Dropping Rails, but not its bad lingo

A ran across this article recently making the rounds. In it, the author discusses spending 2 years in Ruby on Rails land before finally giving up and coming home to PHP, wiser for the experience. It's a good article, but one thing in it really raised the hair on my neck.

Permit me to quote a few pertinent lines:

* all logic is coming from the models, one per database table, like Martin Fowler’s Active Record pattern.
...
* real MVC separation: controllers have no HTML or business-logic, and only use REST-approved HTTP. (GET is only get. Any destructive actions require POST.)

Excuse me while I bang my head against a table repeatedly.

When exactly did MVC turn into "dump everything into the model object and have no other code"? Why are you mixing the controller and the model? Oh wait, that's right, it's because you don't actually know what MVC means, because you've only listened to the RoR propaganda about it that is flat out wrong.

Really, the more I learn about and use Rails-style frameworks, the more I'm convinced they're a bad idea. They're what they say they are: A rail-game in which you have no flexibility or ability to define your own workflow. If you're building something more complex than a blog, it will get in your way. And it's still not MVC. It's a totally bastardized PAC.

Granted, some are better than others, and my primary experience has been with a particularly bad one. But I still hate any framework that mixes data objects and non-data-object business logic into a single object. And if you have to instantiate an object in order to get generic functionality that is not dependent on an instance of a piece of data, then you need to stop drinking the object koolaid. Making everything an object is blind bloat, just as skipping objects completely is blind stubbornness (or using PHP 4, which means you're already doing something wrong).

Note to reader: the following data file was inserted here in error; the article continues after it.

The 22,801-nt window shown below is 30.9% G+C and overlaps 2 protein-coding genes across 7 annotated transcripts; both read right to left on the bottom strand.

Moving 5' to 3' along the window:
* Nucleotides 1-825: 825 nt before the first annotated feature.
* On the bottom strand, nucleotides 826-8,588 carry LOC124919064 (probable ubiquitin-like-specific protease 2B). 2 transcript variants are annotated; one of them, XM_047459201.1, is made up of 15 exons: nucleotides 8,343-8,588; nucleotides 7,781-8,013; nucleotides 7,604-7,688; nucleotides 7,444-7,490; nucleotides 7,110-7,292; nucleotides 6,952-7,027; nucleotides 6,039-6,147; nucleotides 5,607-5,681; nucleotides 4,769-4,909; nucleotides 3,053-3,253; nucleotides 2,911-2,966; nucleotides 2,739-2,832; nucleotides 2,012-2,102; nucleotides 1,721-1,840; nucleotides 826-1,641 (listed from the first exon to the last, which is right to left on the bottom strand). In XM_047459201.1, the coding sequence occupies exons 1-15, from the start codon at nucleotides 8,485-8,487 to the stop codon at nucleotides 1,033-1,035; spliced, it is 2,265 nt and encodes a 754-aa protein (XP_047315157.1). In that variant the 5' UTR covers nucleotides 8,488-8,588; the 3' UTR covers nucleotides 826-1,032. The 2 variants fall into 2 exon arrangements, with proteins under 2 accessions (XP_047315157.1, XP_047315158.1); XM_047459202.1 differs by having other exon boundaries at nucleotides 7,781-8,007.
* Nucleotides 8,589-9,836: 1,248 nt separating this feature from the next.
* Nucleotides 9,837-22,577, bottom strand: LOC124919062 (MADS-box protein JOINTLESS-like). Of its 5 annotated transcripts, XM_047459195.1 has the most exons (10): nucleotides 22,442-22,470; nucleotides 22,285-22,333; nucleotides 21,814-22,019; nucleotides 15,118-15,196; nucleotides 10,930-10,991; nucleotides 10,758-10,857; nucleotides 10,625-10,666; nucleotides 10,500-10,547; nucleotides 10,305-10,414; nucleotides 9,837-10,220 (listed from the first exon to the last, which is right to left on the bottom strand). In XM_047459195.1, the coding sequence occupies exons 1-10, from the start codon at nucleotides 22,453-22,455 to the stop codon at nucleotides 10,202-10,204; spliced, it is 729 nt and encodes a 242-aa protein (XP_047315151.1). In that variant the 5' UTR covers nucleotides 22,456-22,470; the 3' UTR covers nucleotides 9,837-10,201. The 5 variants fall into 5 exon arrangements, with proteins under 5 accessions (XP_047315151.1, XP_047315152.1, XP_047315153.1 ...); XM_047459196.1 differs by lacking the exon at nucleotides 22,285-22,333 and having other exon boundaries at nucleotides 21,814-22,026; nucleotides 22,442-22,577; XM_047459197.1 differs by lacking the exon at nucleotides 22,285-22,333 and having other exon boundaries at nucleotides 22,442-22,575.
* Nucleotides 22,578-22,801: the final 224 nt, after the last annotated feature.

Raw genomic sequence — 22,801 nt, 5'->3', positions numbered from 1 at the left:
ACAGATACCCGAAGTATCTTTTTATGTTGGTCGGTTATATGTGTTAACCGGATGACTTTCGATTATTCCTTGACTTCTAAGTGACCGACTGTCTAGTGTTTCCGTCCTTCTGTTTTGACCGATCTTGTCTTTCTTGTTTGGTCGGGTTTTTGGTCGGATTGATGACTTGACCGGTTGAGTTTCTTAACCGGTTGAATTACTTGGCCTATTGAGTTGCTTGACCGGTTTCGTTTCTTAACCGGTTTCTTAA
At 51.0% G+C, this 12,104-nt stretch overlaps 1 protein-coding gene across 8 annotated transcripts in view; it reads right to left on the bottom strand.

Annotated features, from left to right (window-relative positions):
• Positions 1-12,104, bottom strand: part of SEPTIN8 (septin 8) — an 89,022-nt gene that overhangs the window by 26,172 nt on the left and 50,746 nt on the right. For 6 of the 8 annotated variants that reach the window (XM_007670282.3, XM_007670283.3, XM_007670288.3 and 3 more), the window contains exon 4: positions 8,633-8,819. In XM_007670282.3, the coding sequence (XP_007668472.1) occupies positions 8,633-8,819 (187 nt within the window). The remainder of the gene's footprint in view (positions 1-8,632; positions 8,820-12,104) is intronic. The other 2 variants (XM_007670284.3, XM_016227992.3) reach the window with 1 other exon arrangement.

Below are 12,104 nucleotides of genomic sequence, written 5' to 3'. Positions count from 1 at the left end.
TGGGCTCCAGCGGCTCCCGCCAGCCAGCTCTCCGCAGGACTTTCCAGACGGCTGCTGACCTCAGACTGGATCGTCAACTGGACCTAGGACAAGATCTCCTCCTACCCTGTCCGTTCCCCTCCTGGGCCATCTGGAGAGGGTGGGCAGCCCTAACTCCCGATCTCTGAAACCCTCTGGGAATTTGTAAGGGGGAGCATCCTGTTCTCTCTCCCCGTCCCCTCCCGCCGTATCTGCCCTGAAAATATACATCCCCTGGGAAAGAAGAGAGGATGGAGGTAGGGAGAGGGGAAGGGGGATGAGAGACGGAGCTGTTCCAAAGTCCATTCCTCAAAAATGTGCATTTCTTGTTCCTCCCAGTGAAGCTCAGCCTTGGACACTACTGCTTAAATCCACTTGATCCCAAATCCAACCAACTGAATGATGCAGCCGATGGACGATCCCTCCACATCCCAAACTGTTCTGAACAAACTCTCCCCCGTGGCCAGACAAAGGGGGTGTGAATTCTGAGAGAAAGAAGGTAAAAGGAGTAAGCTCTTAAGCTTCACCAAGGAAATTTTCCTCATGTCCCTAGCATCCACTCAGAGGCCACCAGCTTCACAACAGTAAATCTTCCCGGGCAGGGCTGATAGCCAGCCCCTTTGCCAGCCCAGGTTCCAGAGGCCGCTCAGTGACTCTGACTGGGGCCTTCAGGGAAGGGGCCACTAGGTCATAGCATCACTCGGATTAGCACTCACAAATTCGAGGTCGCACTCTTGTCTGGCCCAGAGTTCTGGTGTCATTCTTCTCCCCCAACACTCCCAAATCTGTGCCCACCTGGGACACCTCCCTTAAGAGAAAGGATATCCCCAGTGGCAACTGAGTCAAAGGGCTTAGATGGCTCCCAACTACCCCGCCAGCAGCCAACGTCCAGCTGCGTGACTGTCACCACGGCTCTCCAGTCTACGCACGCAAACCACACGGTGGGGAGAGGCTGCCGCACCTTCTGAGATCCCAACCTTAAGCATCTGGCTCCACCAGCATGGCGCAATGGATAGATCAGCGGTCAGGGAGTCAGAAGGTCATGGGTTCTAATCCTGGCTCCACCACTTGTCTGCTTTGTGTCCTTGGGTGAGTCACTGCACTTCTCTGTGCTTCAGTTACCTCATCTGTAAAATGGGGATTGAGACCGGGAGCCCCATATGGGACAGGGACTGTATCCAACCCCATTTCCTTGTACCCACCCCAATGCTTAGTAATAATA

End Rant.

Comments

Which one?

Particularly bad one ... being which one? Just curious. If you don't wish to post publicly, would appreciate an email that I'll keep confidential.

UN Intervention

Perhaps the answer if for the IT staff at the UN send in a peacekeeping force to seperate the two camps and bring them to the table to negotiate a settlement.

Stateless object instances

And if you have to instantiate an object in order to get generic functionality that is not dependent on an instance of a piece of data, then you need to stop drinking the object koolaid.

I may be missing (or overlooking) some context for the above, but in languages such as PHP and Java, the only way to achieve polymorphism is to use object instances. Many times that is more than enough justification to create an instance of an object that has NO fields or state whatsoever. Polymorphism is necessary to implement things like the Strategy pattern, for example. Since languages such as PHP and Java lack closures/anonymous functions, it's really the only way to achieve that level of indirection, without resorting to hacks such as eval(), create_function(), call_user_function(), and so forth.

call_user_func()?

I will agree that eval and create_function() are nasty, but what's wrong with call_user_func() and friends? call_user_func() lets you do, effectively, function-level polymorphism. It's quite powerful and flexible. Exhibit A, Drupal, which uses it extensively to great effect. :-)

I'm not against OOP, mind you. Objects are a quite useful tool. But making everything an object just 'cause is needless complexity, and very often there are other perfectly viable ways to get the dynamic effects you want.